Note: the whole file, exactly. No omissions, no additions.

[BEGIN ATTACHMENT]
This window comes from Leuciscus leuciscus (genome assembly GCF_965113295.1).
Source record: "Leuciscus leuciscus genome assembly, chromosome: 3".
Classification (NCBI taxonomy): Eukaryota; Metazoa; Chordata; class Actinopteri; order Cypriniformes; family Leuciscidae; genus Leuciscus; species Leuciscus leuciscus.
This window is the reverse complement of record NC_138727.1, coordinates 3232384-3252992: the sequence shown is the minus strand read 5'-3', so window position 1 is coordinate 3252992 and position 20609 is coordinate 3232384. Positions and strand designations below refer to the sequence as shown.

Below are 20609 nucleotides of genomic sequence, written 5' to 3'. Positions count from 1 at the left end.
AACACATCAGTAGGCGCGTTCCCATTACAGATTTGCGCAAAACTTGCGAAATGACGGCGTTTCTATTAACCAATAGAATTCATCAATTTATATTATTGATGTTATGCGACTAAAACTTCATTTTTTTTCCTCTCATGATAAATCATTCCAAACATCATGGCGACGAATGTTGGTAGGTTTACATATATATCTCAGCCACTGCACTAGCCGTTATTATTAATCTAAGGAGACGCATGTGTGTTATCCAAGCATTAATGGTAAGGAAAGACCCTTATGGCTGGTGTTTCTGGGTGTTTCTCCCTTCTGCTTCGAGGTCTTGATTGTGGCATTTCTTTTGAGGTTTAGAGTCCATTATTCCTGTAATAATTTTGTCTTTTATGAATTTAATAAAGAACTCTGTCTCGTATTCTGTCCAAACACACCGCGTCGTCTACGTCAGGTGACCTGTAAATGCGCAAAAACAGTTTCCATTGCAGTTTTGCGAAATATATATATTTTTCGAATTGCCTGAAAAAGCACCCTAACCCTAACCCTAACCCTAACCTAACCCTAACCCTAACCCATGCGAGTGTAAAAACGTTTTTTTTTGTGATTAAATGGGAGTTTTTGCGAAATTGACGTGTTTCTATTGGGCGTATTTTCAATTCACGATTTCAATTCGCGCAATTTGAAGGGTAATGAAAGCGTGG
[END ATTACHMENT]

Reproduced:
This window comes from Leuciscus leuciscus (genome assembly GCF_965113295.1).
Source record: "Leuciscus leuciscus genome assembly, chromosome: 3".
Classification (NCBI taxonomy): Eukaryota; Metazoa; Chordata; class Actinopteri; order Cypriniformes; family Leuciscidae; genus Leuciscus; species Leuciscus leuciscus.
This window is the reverse complement of record NC_138727.1, coordinates 3232384-3252992: the sequence shown is the minus strand read 5'-3', so window position 1 is coordinate 3252992 and position 20609 is coordinate 3232384. Positions and strand designations below refer to the sequence as shown.

Below are 20609 nucleotides of genomic sequence, written 5' to 3'. Positions count from 1 at the left end.
AACACATCAGTAGGCGCGTTCCCATTACAGATTTGCGCAAAACTTGCGAAATGACGGCGTTTCTATTAACCAATAGAATTCATCAATTTATATTATTGATGTTATGCGACTAAAACTTCATTTTTTTTCCTCTCATGATAAATCATTCCAAACATCATGGCGACGAATGTTGGTAGGTTTACATATATATCTCAGCCACTGCACTAGCCGTTATTATTAATCTAAGGAGACGCATGTGTGTTATCCAAGCATTAATGGTAAGGAAAGACCCTTATGGCTGGTGTTTCTGGGTGTTTCTCCCTTCTGCTTCGAGGTCTTGATTGTGGCATTTCTTTTGAGGTTTAGAGTCCATTATTCCTGTAATAATTTTGTCTTTTATGAATTTAATAAAGAACTCTGTCTCGTATTCTGTCCAAACACACCGCGTCGTCTACGTCAGGTGACCTGTAAATGCGCAAAAACAGTTTCCATTGCAGTTTTGCGAAATATATATATTTTTCGAATTGCCTGAAAAAGCACCCTAACCCTAACCCTAACCCTAACCTAACCCTAACCCTAACCCATGCGAGTGTAAAAACGTTTTTTTTTGTGATTAAATGGGAGTTTTTGCGAAATTGACGTGTTTCTATTGGGCGTATTTTCAATTCACGATTTCAATTCGCGCAATTTGAAGGGTAATGAAAGCGTGG